No matter what breed of dog you own, you will care deeply about its wellbeing. You will take every health issue, big or small, extremely seriously. However, if you have a pug, you may need to provide extra attention.
The first thing you should do is get the right pet insurance. What does pet insurance cover? Coverage includes vet bills – emergency or otherwise – as well as procedures and medication. Many people simply cannot afford to spend hundreds or thousands of dollars on a vet bill they did not anticipate.
Why is your pug going to need extra protection? Here is what you need to know about your pug’s wellbeing.
A Pug’s Face
The face of a pug is one of its most adorable features. It is certainly the most recognizable characteristic. This is because it is particularly flat compared to other dogs and pugs are therefore known as a severely brachycephalic (flat-faced) breed. Unfortunately, this is also what makes pugs prone to a range of medical conditions.
This came about through breeding, as pugs were bred to look this way. The cuteness of a pug is one of the main reasons people adopt them, but it is also the factor that causes many to avoid pugs altogether. The Kennel Club classes pugs as ‘Category 3’, which is the highest level for health concerns. Potential pug owners are often urged to think twice about whether they can manage the emotional and financial burden of these issues.
In fact, many pug experts recommend looking for pugs with longer noses and fewer skin folds on their faces. It is definitely not recommended that you go to a breeder to buy a pug. Rather, adopt one that is already looking for a home.
What particular health issues can you expect your pug to face?
Pug Health Conditions
There are a number of potential health conditions that pugs may suffer from, and not all are caused by their flat faces. They include:
Brachycephalic obstructive airway syndrome (BOAS)
This causes the severe breathing problems which leads pugs to constantly huff and puff, no matter how young and fit they are. It is caused by their flattened noses.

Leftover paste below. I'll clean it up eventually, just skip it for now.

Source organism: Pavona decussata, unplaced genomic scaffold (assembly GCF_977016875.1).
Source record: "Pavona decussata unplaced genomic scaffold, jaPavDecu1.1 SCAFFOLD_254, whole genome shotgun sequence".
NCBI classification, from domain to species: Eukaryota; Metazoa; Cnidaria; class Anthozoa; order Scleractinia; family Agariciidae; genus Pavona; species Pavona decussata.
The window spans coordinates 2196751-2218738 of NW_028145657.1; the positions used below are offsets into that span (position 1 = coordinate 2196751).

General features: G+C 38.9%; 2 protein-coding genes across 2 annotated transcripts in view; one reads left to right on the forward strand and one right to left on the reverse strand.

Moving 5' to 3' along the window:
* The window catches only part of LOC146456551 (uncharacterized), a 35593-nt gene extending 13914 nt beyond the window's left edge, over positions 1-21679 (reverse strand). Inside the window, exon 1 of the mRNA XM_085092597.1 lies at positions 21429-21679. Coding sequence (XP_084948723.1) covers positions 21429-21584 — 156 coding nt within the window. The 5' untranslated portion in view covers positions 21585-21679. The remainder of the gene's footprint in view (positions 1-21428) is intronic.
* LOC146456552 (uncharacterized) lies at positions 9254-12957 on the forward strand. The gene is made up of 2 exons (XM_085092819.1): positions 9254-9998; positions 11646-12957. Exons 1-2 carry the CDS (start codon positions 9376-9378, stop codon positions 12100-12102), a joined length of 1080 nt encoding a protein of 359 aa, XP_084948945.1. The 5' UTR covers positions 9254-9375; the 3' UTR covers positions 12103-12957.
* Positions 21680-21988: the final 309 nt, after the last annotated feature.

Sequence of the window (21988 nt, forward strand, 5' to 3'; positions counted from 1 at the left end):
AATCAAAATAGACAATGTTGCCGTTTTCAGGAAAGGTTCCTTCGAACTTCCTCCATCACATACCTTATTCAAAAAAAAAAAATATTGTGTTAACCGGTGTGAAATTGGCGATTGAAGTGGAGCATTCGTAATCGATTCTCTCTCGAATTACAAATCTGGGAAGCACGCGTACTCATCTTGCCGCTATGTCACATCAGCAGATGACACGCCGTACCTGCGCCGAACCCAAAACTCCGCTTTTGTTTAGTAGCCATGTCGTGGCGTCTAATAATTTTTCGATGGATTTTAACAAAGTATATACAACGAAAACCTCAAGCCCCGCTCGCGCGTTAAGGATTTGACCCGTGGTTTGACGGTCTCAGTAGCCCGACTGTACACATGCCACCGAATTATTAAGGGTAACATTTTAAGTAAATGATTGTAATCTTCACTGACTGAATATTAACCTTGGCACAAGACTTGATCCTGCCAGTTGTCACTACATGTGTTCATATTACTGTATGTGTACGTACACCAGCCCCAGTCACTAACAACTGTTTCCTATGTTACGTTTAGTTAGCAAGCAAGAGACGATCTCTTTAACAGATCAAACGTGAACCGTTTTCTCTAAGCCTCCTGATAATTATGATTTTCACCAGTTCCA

Pugs also have very shallow eye sockets. This can lead to proptosis, which is when a pug’s eye pops out. This is very alarming for owners the first time it happens, but it does not have to be traumatic for the pet or cause long-term damage. The vet will be able to get the pug’s eye back in place.
They are also prone to dry eye and eye infections, as well as corneal ulcers.
In addition to eye problems, the eyelids can fold inwards or outwards, causing further irritation to the eye.
The skin folds around the face make pugs prone to skin infections.
Pug Dog Encephalitis (PDE)
PDE is a chronic condition that can cause blindness, seizures, and difficulty walking. It is degenerative, getting worse as time goes on.
Like many other purebred dogs, pugs are at risk of chronic joint conditions such as elbow and hip dysplasia. They are also at risk of Legg-Perthes, which is a painful condition that causes the hip joint to collapse.
Taking Care of Your Pug
Because pugs are at risk of all of these conditions, taking care of a pug’s health requires a proactive approach. Pugs are prone to weight gain due to their difficulties, which can worsen their risk of further health conditions. You need to make sure your pug gets the right amount of exercise and food.
All of this may discourage you from adopting a pug. If you had intended on going to a breeder, that may be for the best. If you already own a pug, you can still have many great years together, as long as you are alert to the potential issues and take proactive care.
Pugs are at risk of a number of health conditions, due to the way they were bred. While this does not mean all pugs will suffer from bad health, it does mean that they need extra protection.